The door is open, say Indonesian presidential hopefuls

Who will be lining up against Joko Widodo before candidate registration deadline on Aug. 10 is anyone's guess
The door is open, say Indonesian presidential hopefuls

President elect Joko Widodo (center) and defeated presidential candidate Prabowo Subianto (left) walk together for a meeting ahead of Widodo's official Oct. 20 inauguration in this Oct. 17, 2014 file photo. (Photo by Bay Ismoyo/AFP)

The door is wide open for a coalition aiming to unseat President Joko Widodo at next April's elections, according to his predecessor, Susilo Bambang Yudhoyono.

SBY, as he's commonly known, made the statement after a two-hour meeting on the night of July 24 with Prabowo Subianto, who lost to Widodo in 2014, but seems keen on having another crack at the nation's top job.

They said they shared a vision about what the nation needed for the next five years, but stressed that they did not discuss a possible role as Subianto's running mate for Yudhoyono's son, Agus Harimurti Yudhoyono.

The former president is seen as keen to establish a dynasty, but if he pushes the former army general too hard, he could undo the other part of Subianto's coalition ranged against Widodo.

His Greater Indonesia Movement (Gerindra) has usually worked together with the Prosperous Justice Party (PKS) and more recently with the National Mandate Party (PAN).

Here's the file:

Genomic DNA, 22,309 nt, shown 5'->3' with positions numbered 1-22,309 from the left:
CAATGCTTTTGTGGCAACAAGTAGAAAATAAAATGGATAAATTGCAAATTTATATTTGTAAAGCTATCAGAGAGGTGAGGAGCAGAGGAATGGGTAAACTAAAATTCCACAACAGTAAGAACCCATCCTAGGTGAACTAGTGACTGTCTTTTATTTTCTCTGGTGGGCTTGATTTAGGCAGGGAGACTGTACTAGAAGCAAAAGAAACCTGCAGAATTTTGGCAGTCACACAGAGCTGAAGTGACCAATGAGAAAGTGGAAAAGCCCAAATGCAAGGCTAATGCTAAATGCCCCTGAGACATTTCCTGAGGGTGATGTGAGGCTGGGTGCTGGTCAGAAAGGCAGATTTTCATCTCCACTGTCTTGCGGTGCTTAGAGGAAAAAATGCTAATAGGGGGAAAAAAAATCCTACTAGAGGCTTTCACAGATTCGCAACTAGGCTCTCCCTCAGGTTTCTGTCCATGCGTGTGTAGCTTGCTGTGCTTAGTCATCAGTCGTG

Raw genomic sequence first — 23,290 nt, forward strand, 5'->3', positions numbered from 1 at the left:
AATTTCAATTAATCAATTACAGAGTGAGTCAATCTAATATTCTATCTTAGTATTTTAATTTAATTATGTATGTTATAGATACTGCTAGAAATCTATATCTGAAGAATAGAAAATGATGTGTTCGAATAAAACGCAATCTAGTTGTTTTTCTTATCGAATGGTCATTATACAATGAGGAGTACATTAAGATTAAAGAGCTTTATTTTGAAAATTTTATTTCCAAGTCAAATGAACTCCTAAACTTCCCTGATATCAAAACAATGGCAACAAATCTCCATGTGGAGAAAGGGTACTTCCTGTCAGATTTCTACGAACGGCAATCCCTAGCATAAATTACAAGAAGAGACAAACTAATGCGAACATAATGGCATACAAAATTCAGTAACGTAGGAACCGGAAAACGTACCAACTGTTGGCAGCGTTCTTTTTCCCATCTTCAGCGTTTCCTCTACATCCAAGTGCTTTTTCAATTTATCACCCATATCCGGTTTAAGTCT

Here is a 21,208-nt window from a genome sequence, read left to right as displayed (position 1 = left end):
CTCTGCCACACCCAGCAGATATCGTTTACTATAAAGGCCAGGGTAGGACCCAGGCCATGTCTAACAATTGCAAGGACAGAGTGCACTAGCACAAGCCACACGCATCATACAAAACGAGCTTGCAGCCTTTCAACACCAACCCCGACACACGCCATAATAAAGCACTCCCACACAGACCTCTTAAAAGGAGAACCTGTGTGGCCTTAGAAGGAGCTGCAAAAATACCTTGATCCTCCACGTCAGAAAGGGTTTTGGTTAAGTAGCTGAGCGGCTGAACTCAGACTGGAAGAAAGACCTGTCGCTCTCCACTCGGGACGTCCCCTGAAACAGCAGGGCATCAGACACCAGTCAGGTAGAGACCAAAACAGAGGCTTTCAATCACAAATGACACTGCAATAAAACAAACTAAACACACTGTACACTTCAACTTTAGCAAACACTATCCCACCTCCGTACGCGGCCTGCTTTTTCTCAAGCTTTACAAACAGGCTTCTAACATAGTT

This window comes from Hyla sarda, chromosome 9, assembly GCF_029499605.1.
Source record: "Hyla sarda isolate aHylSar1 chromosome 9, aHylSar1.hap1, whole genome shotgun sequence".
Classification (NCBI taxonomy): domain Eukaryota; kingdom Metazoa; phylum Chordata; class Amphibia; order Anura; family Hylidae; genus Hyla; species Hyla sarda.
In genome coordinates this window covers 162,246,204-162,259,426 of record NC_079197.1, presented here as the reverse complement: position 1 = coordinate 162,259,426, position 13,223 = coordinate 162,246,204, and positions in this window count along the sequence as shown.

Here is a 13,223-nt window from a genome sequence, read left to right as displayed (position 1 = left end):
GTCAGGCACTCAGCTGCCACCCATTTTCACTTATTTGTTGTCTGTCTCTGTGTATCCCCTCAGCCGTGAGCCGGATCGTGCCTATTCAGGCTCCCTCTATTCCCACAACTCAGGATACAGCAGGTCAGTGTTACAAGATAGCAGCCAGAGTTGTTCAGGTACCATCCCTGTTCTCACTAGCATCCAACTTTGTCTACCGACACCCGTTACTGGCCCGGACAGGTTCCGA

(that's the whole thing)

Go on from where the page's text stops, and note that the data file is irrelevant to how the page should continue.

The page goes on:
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Both those parties are pushing their own figures for the vice-presidential slot, and too much pressure for the younger Yudhoyono to take on the role — potentially preparing him for a presidential move in his own right later on — could wreck the existing line-up.

And while the official line from the former president is accommodative, the message on the street is far more assertive. Portraits of Agus Harimurti adorn the streets of major cities with a one-word message: "Siap" — Ready — presumably for the vice-presidential office.

The proposed opposition coalition presents other hurdles. Both Gerindra and Yudhoyono's Democratic Party are nationalist secular parties, unlike the PKS and PAN.

PKS is Indonesia's version of the Muslim Brotherhood, and PAN increasingly adopts a Muslim-flavored line.

There may have been a message on the issue of ideology in Yudhoyono's comments to the media after the meeting with Subianto.

"We made a commitment and agreed to contribute and make efforts for peaceful, honest and fair elections in 2019, including the presidential one," he said.

"We are committed to avoid political movements on the basis of identity and SARA [ethnicity, religion, race or group affiliation]."

That suggests that the election is likely to be relatively free of the dirt that colored the 2017 Jakarta gubernatorial election, in which the forces of hard-line Islam were ranged against incumbent governor Basuki Tjahaja Purnama, an ethnic-Chinese Christian.

Religion didn't feature strongly in regional elections in June and is not likely to do so next April. After all, all of the likely candidates are Muslim.

Some continue to rant and rave. Amien Rais, a political scientist who was one of the main figures in the 1998 overthrow of late autocrat Suharto, continues to push PAN toward a "Mecca Coalition" of Muslim parties. But others are not listening, and it's not clear that his own party is keen to be too closely associated with the politics of identity.